This is kind of like “I’d like to read about the theory of driving a car.” There might be a book on it, but I don’t know of one. It might make you a bit better of a driver, but if you’re trading off time behind the wheel for reading about driving it’ll make you a worse driver. There’s basics and in-depth details that are covered by the docs for any common service you’ll run, and from there you gotta get behind the wheel, have a clear goal, start small, get advice from a community that’s familiar with the services you’re running, and be as risk-averse as you can.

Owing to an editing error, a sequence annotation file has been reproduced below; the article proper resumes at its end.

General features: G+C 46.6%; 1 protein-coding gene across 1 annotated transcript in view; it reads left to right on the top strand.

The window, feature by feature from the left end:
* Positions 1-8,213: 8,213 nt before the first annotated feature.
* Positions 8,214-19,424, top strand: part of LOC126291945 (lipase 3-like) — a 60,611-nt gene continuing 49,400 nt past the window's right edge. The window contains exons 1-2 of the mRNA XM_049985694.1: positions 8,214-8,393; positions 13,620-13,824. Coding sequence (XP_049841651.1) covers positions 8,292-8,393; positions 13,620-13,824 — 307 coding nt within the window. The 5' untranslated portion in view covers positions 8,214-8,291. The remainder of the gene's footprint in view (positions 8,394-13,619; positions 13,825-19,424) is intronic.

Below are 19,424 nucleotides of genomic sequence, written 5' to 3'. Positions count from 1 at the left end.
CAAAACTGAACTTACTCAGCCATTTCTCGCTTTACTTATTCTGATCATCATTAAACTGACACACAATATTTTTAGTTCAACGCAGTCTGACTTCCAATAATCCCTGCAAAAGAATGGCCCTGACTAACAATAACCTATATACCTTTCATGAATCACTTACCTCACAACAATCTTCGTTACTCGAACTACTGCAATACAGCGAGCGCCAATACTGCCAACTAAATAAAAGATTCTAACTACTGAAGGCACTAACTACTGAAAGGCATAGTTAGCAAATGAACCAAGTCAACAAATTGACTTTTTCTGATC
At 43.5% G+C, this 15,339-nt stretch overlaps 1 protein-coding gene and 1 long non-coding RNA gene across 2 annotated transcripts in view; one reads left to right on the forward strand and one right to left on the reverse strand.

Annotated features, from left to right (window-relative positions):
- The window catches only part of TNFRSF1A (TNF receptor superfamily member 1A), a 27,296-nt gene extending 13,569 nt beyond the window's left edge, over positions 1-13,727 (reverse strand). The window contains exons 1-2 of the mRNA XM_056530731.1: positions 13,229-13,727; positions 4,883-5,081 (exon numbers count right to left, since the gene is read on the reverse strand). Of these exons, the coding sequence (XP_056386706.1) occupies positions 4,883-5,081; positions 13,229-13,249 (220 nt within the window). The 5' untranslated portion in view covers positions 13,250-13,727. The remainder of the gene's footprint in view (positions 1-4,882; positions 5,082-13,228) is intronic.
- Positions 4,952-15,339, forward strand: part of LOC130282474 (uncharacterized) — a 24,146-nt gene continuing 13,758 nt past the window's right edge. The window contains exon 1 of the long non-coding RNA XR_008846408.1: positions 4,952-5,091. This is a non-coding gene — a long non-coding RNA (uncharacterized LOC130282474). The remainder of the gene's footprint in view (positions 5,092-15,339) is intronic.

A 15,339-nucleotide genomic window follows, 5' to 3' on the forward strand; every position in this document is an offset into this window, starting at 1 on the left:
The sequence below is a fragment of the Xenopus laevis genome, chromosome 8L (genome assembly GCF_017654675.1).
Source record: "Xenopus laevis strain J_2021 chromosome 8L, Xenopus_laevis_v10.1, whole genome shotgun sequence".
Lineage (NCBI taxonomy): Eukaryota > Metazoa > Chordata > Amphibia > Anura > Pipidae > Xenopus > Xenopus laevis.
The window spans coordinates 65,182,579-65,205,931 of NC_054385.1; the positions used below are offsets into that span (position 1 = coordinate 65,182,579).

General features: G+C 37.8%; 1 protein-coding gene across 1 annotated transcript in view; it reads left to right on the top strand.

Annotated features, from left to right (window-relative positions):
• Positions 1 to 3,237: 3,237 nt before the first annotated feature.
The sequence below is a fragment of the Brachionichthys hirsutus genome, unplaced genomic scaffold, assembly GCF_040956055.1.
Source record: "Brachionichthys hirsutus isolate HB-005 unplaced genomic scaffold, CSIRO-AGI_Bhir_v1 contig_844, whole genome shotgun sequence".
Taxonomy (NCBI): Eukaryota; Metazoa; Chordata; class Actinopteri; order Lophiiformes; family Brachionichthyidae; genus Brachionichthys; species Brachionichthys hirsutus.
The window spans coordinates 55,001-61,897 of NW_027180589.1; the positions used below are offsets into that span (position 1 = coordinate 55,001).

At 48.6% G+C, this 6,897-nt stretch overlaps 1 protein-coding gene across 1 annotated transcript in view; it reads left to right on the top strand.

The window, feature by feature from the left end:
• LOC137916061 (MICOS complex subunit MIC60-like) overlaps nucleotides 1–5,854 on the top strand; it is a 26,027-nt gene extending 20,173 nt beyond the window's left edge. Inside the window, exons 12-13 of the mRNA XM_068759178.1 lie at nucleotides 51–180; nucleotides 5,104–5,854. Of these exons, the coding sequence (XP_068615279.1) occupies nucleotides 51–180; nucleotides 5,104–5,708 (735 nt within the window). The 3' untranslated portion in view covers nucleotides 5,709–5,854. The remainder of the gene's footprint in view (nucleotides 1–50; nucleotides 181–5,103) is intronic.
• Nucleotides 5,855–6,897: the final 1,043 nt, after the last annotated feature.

I’m not a professional sysadmin, I’ve only done it as part of jobs when we ran our own boxes, for lab setup for dealing with that hell, and for fun. There are best practices, and important considerations, which the docs for services will cover and you’ll pick up if you’re doing it, but they aren’t grounded in a theoretical framework, AFAICT, and there are no universal axioms that apply to each component that are worth taking the time to learn. There are too many ways to do too many things for a universal theory to apply well. You could study computer science, theories of computation, understand the hardware architecture, learn operating systems in depth, and be better grounded in principles, and that can help for depth, but it’s not that important to most tasks unless you’re doing something really cutting edge or esoteric, and it’s a life-long slog. If you want a high-level work that gives you a nice theoretical framework of the big picture from logic gates down to the OS, Petzold’s “Code: The Hidden Language of Computer Hardware and Software” is good (and fun), but reading it won’t make you any better as a sysadmin.